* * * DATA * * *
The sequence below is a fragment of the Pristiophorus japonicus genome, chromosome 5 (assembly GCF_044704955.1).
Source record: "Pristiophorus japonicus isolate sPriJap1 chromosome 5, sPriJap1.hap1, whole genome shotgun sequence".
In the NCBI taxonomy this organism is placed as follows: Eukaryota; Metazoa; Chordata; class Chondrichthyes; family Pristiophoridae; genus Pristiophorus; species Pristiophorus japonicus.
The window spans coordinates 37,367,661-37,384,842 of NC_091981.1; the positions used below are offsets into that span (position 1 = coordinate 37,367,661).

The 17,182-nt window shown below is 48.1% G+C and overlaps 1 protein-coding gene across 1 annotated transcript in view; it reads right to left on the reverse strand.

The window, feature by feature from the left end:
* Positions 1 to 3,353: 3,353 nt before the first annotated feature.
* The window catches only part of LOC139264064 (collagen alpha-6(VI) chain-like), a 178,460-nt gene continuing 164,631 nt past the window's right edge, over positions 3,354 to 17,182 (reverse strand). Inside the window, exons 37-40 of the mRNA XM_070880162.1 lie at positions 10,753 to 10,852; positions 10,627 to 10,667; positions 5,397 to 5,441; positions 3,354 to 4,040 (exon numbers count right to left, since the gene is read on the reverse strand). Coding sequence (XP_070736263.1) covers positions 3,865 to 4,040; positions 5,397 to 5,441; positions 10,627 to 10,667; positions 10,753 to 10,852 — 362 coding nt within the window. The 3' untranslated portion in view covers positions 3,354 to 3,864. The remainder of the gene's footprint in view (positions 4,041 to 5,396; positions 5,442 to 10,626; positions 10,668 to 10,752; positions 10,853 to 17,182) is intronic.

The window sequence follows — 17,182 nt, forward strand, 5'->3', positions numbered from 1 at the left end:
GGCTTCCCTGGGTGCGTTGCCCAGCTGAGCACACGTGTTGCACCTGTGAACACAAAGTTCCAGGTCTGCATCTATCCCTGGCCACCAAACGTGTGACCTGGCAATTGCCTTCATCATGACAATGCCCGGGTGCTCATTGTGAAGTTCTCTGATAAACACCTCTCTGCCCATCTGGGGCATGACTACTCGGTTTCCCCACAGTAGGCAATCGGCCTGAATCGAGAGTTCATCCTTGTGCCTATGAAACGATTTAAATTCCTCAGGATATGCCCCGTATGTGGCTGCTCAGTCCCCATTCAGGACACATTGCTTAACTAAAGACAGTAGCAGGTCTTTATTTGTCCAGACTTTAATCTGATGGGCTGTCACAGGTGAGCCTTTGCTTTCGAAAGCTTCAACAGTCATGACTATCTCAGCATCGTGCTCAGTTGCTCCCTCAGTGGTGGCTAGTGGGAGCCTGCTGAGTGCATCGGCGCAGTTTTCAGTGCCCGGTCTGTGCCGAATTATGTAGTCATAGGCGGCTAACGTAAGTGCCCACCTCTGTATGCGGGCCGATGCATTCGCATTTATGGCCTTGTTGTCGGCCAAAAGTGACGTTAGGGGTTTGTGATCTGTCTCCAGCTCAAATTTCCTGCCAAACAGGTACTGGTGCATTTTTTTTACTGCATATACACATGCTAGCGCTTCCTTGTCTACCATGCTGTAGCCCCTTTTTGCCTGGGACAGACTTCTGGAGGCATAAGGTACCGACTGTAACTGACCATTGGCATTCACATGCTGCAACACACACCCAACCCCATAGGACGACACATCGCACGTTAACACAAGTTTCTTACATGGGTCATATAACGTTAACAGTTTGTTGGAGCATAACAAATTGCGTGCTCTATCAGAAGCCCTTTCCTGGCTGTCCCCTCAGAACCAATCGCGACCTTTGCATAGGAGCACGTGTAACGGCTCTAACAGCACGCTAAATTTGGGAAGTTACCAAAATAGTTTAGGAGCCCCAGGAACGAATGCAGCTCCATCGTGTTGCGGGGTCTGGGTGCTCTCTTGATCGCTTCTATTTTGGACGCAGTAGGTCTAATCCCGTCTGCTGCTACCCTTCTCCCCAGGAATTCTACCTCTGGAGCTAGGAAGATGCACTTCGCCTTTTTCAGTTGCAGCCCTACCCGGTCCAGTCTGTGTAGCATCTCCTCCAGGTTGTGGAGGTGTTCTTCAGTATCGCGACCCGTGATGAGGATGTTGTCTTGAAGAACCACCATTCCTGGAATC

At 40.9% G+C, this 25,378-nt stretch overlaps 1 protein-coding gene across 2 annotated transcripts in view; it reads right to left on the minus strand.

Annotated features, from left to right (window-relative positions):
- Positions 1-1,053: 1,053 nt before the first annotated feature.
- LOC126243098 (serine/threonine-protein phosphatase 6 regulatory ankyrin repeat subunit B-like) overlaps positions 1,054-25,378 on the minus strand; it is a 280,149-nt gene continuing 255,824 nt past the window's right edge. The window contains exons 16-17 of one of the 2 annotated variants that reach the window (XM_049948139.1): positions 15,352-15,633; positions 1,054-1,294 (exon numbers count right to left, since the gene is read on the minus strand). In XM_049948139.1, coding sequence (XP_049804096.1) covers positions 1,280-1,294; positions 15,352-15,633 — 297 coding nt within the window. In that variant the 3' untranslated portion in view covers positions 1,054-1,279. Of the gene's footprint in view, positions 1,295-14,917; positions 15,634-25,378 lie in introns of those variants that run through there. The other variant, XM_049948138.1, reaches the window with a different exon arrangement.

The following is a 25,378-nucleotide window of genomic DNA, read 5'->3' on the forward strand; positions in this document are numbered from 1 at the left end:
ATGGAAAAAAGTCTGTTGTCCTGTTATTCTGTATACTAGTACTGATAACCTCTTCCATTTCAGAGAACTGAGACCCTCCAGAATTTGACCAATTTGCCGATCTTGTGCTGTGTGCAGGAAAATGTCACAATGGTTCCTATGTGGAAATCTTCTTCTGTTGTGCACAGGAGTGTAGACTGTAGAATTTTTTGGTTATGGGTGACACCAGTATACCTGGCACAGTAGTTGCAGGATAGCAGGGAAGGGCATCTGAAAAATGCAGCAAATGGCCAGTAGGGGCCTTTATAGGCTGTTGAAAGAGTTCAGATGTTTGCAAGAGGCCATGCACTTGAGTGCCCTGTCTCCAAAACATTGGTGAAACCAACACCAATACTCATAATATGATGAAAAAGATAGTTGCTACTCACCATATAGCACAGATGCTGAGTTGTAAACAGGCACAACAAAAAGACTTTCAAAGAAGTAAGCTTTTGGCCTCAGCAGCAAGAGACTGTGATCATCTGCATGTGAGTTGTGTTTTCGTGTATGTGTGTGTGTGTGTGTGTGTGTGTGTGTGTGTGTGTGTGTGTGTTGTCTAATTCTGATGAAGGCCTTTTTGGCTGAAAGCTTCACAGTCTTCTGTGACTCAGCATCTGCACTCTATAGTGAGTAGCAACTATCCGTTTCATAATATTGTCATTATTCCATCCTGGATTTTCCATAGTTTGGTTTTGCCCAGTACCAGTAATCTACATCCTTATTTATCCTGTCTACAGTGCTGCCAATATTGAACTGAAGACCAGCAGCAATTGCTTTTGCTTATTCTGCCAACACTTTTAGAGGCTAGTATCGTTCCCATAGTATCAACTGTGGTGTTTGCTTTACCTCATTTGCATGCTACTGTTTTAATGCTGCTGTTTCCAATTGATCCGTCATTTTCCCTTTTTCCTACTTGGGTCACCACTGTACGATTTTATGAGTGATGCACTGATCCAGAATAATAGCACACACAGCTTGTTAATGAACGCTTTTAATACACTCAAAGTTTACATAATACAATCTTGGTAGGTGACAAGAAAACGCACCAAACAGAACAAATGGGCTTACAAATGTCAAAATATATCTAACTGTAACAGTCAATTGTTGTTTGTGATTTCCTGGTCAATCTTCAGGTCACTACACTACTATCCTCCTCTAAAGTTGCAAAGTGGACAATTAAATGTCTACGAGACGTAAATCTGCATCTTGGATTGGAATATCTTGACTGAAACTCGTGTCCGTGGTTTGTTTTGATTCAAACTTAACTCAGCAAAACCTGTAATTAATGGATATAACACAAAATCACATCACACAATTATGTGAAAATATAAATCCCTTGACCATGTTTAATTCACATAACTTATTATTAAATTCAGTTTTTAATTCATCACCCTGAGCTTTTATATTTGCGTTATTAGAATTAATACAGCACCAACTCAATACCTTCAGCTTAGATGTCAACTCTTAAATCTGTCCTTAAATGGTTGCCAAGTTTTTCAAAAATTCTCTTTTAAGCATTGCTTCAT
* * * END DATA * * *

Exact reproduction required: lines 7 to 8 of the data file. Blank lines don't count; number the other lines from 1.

* Positions 1 to 3,353: 3,353 nt before the first annotated feature.
* The window catches only part of LOC139264064 (collagen alpha-6(VI) chain-like), a 178,460-nt gene continuing 164,631 nt past the window's right edge, over positions 3,354 to 17,182 (reverse strand). Inside the window, exons 37-40 of the mRNA XM_070880162.1 lie at positions 10,753 to 10,852; positions 10,627 to 10,667; positions 5,397 to 5,441; positions 3,354 to 4,040 (exon numbers count right to left, since the gene is read on the reverse strand). Coding sequence (XP_070736263.1) covers positions 3,865 to 4,040; positions 5,397 to 5,441; positions 10,627 to 10,667; positions 10,753 to 10,852 — 362 coding nt within the window. The 3' untranslated portion in view covers positions 3,354 to 3,864. The remainder of the gene's footprint in view (positions 4,041 to 5,396; positions 5,442 to 10,626; positions 10,668 to 10,752; positions 10,853 to 17,182) is intronic.